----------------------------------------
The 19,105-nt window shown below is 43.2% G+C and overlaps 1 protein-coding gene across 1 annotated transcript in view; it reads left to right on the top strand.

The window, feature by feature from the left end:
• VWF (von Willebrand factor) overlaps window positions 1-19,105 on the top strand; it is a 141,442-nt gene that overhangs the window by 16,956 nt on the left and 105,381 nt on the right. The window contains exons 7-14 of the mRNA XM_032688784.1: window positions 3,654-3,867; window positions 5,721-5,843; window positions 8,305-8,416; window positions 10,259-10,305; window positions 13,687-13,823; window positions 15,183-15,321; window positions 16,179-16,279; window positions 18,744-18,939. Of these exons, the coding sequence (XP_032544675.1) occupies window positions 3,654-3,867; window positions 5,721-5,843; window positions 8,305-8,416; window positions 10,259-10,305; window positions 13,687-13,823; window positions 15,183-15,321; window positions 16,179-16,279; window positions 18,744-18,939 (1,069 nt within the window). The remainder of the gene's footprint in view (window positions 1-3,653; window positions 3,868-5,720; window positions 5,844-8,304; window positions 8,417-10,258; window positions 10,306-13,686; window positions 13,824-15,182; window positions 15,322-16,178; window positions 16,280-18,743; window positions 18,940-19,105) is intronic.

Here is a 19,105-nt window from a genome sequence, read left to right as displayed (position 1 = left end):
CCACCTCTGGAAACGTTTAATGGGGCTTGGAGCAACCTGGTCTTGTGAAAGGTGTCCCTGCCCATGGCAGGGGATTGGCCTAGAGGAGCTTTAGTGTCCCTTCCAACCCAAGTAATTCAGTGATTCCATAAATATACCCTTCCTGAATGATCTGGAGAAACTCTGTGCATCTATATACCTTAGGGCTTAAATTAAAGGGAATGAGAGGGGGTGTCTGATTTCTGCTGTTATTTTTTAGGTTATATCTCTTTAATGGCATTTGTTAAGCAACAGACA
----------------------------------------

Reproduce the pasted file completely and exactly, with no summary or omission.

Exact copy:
The 19,105-nt window shown below is 43.2% G+C and overlaps 1 protein-coding gene across 1 annotated transcript in view; it reads left to right on the top strand.

The window, feature by feature from the left end:
• VWF (von Willebrand factor) overlaps window positions 1-19,105 on the top strand; it is a 141,442-nt gene that overhangs the window by 16,956 nt on the left and 105,381 nt on the right. The window contains exons 7-14 of the mRNA XM_032688784.1: window positions 3,654-3,867; window positions 5,721-5,843; window positions 8,305-8,416; window positions 10,259-10,305; window positions 13,687-13,823; window positions 15,183-15,321; window positions 16,179-16,279; window positions 18,744-18,939. Of these exons, the coding sequence (XP_032544675.1) occupies window positions 3,654-3,867; window positions 5,721-5,843; window positions 8,305-8,416; window positions 10,259-10,305; window positions 13,687-13,823; window positions 15,183-15,321; window positions 16,179-16,279; window positions 18,744-18,939 (1,069 nt within the window). The remainder of the gene's footprint in view (window positions 1-3,653; window positions 3,868-5,720; window positions 5,844-8,304; window positions 8,417-10,258; window positions 10,306-13,686; window positions 13,824-15,182; window positions 15,322-16,178; window positions 16,280-18,743; window positions 18,940-19,105) is intronic.

Here is a 19,105-nt window from a genome sequence, read left to right as displayed (position 1 = left end):
CCACCTCTGGAAACGTTTAATGGGGCTTGGAGCAACCTGGTCTTGTGAAAGGTGTCCCTGCCCATGGCAGGGGATTGGCCTAGAGGAGCTTTAGTGTCCCTTCCAACCCAAGTAATTCAGTGATTCCATAAATATACCCTTCCTGAATGATCTGGAGAAACTCTGTGCATCTATATACCTTAGGGCTTAAATTAAAGGGAATGAGAGGGGGTGTCTGATTTCTGCTGTTATTTTTTAGGTTATATCTCTTTAATGGCATTTGTTAAGCAACAGACA